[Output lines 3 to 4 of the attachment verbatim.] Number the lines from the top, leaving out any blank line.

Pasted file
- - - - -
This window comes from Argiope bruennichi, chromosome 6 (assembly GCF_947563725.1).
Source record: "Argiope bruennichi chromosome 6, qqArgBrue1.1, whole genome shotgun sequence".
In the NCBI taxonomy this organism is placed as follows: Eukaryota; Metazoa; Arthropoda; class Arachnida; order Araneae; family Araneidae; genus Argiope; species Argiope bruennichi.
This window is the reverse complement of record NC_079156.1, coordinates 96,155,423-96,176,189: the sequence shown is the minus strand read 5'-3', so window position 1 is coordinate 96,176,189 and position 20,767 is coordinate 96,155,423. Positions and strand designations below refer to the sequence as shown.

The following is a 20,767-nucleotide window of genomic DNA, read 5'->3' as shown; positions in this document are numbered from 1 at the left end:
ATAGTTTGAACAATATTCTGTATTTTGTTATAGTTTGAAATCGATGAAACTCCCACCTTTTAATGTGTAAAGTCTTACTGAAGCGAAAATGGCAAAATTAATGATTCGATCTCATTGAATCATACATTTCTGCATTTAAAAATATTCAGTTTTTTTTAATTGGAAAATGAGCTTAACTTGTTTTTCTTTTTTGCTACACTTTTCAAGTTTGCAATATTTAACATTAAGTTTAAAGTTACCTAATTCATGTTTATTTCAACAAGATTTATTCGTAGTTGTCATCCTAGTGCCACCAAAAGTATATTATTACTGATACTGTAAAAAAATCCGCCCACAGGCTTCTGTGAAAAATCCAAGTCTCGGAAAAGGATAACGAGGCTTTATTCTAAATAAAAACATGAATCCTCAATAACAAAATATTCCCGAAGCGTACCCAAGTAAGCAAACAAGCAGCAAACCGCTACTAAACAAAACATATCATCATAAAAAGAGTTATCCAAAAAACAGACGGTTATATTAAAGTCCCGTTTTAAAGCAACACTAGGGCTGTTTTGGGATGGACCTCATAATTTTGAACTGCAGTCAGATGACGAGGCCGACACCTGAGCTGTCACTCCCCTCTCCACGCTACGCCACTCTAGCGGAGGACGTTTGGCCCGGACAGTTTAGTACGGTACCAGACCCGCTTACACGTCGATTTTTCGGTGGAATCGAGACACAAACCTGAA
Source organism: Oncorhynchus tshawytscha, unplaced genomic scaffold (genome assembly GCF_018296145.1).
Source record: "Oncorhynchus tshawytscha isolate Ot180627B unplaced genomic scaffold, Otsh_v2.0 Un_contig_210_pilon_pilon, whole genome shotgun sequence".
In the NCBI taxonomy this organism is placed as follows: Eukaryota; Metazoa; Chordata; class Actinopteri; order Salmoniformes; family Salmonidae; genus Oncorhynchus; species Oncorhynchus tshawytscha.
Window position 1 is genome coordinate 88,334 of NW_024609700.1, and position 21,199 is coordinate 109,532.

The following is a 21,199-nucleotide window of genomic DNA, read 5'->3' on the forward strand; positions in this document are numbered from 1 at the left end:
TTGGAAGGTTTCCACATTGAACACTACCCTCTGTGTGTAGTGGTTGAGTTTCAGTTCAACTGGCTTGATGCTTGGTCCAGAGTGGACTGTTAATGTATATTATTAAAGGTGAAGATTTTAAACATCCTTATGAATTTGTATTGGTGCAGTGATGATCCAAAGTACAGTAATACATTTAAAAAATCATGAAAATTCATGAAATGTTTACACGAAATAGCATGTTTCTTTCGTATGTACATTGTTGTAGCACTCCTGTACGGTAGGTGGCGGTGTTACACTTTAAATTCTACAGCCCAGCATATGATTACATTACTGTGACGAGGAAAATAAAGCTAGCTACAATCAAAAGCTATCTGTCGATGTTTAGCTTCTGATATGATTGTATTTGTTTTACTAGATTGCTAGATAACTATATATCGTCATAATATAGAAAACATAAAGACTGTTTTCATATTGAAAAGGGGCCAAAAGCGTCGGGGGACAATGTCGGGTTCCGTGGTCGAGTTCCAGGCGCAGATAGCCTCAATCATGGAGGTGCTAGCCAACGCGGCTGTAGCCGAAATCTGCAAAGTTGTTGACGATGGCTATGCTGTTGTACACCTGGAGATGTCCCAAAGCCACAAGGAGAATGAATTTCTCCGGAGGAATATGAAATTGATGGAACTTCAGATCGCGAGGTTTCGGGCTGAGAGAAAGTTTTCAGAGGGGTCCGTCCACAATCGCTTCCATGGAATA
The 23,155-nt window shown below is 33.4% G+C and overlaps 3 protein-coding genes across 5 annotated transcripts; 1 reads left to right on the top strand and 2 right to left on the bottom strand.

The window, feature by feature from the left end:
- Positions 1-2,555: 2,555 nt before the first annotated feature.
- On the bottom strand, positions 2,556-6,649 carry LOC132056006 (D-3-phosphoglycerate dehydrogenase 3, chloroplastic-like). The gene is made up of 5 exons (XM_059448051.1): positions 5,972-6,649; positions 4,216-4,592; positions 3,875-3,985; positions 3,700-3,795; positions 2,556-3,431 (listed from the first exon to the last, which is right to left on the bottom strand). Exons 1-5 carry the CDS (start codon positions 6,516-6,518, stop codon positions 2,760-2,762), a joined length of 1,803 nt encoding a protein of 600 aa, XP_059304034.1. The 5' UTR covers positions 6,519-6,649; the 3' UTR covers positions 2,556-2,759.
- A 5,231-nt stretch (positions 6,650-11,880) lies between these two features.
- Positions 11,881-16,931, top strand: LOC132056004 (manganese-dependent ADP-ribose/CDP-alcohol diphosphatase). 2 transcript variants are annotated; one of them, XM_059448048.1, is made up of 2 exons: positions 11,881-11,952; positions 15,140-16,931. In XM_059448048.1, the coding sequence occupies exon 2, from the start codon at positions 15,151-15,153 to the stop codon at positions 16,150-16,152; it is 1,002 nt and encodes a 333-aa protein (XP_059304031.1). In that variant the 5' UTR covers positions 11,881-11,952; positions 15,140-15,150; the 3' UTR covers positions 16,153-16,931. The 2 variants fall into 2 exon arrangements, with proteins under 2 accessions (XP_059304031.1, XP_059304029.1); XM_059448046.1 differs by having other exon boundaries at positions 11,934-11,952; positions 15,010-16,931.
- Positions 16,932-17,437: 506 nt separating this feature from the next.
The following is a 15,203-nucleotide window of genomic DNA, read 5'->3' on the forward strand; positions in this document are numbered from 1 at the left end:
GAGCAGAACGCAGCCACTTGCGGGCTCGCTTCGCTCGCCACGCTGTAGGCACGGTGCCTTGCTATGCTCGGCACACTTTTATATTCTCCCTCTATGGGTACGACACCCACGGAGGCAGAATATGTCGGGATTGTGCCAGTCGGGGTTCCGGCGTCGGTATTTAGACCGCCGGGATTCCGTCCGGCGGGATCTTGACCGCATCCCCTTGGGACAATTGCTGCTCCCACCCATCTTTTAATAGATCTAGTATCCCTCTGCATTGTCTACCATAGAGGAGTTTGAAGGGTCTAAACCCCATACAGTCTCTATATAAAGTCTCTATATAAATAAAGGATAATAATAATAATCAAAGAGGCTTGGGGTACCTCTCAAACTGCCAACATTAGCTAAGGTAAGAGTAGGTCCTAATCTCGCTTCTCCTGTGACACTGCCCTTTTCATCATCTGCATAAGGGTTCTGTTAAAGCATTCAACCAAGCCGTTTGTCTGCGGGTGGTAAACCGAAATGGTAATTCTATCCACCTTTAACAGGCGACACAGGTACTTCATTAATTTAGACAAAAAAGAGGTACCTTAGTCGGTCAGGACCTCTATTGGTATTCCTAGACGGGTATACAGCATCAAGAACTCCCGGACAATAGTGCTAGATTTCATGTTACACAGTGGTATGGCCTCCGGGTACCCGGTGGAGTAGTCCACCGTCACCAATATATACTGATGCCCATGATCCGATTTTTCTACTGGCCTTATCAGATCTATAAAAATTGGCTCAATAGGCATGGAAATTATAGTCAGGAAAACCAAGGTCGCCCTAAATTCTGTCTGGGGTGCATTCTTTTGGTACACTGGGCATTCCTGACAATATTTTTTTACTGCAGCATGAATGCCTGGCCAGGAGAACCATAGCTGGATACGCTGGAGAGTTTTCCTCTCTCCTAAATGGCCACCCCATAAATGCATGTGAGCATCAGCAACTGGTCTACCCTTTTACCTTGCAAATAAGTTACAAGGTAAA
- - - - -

In the NCBI taxonomy this organism is placed as follows: Eukaryota; Metazoa; Arthropoda; class Arachnida; order Araneae; family Araneidae; genus Argiope; species Argiope bruennichi.
This window is the reverse complement of record NC_079156.1, coordinates 96,155,423-96,176,189: the sequence shown is the minus strand read 5'-3', so window position 1 is coordinate 96,176,189 and position 20,767 is coordinate 96,155,423. Positions and strand designations below refer to the sequence as shown.